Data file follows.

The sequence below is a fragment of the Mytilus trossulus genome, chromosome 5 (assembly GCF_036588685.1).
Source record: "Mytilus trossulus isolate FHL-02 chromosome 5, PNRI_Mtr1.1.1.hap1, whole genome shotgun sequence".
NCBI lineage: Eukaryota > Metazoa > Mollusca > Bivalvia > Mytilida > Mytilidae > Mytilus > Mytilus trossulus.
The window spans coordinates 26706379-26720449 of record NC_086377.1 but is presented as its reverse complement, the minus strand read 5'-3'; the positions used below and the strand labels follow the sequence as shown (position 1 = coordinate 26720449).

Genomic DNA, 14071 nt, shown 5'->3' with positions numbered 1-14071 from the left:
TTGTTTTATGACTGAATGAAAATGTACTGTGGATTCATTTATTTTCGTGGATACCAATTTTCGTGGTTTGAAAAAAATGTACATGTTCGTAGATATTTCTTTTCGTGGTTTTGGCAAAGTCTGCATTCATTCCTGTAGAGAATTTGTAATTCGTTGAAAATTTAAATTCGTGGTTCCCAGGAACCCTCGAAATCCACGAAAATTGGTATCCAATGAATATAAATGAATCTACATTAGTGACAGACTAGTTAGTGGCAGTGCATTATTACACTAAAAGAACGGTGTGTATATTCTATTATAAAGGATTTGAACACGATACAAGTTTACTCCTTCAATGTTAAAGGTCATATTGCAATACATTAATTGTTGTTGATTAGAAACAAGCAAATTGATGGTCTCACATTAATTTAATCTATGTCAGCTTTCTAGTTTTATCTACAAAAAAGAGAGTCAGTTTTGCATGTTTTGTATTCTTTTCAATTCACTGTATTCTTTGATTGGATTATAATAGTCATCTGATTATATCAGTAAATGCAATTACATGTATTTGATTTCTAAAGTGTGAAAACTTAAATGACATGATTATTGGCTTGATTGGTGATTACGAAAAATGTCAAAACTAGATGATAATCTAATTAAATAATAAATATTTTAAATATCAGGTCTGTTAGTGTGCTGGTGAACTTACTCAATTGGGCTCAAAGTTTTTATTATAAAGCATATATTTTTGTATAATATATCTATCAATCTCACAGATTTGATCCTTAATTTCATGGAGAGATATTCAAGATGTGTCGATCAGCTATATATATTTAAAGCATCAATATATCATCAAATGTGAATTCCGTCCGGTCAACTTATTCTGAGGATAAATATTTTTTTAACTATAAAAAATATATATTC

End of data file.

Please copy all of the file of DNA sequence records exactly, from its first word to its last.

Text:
The sequence below is a fragment of the Mytilus trossulus genome, chromosome 5 (assembly GCF_036588685.1).
Source record: "Mytilus trossulus isolate FHL-02 chromosome 5, PNRI_Mtr1.1.1.hap1, whole genome shotgun sequence".
NCBI lineage: Eukaryota > Metazoa > Mollusca > Bivalvia > Mytilida > Mytilidae > Mytilus > Mytilus trossulus.
The window spans coordinates 26706379-26720449 of record NC_086377.1 but is presented as its reverse complement, the minus strand read 5'-3'; the positions used below and the strand labels follow the sequence as shown (position 1 = coordinate 26720449).

Genomic DNA, 14071 nt, shown 5'->3' with positions numbered 1-14071 from the left:
TTGTTTTATGACTGAATGAAAATGTACTGTGGATTCATTTATTTTCGTGGATACCAATTTTCGTGGTTTGAAAAAAATGTACATGTTCGTAGATATTTCTTTTCGTGGTTTTGGCAAAGTCTGCATTCATTCCTGTAGAGAATTTGTAATTCGTTGAAAATTTAAATTCGTGGTTCCCAGGAACCCTCGAAATCCACGAAAATTGGTATCCAATGAATATAAATGAATCTACATTAGTGACAGACTAGTTAGTGGCAGTGCATTATTACACTAAAAGAACGGTGTGTATATTCTATTATAAAGGATTTGAACACGATACAAGTTTACTCCTTCAATGTTAAAGGTCATATTGCAATACATTAATTGTTGTTGATTAGAAACAAGCAAATTGATGGTCTCACATTAATTTAATCTATGTCAGCTTTCTAGTTTTATCTACAAAAAAGAGAGTCAGTTTTGCATGTTTTGTATTCTTTTCAATTCACTGTATTCTTTGATTGGATTATAATAGTCATCTGATTATATCAGTAAATGCAATTACATGTATTTGATTTCTAAAGTGTGAAAACTTAAATGACATGATTATTGGCTTGATTGGTGATTACGAAAAATGTCAAAACTAGATGATAATCTAATTAAATAATAAATATTTTAAATATCAGGTCTGTTAGTGTGCTGGTGAACTTACTCAATTGGGCTCAAAGTTTTTATTATAAAGCATATATTTTTGTATAATATATCTATCAATCTCACAGATTTGATCCTTAATTTCATGGAGAGATATTCAAGATGTGTCGATCAGCTATATATATTTAAAGCATCAATATATCATCAAATGTGAATTCCGTCCGGTCAACTTATTCTGAGGATAAATATTTTTTTAACTATAAAAAATATATATTC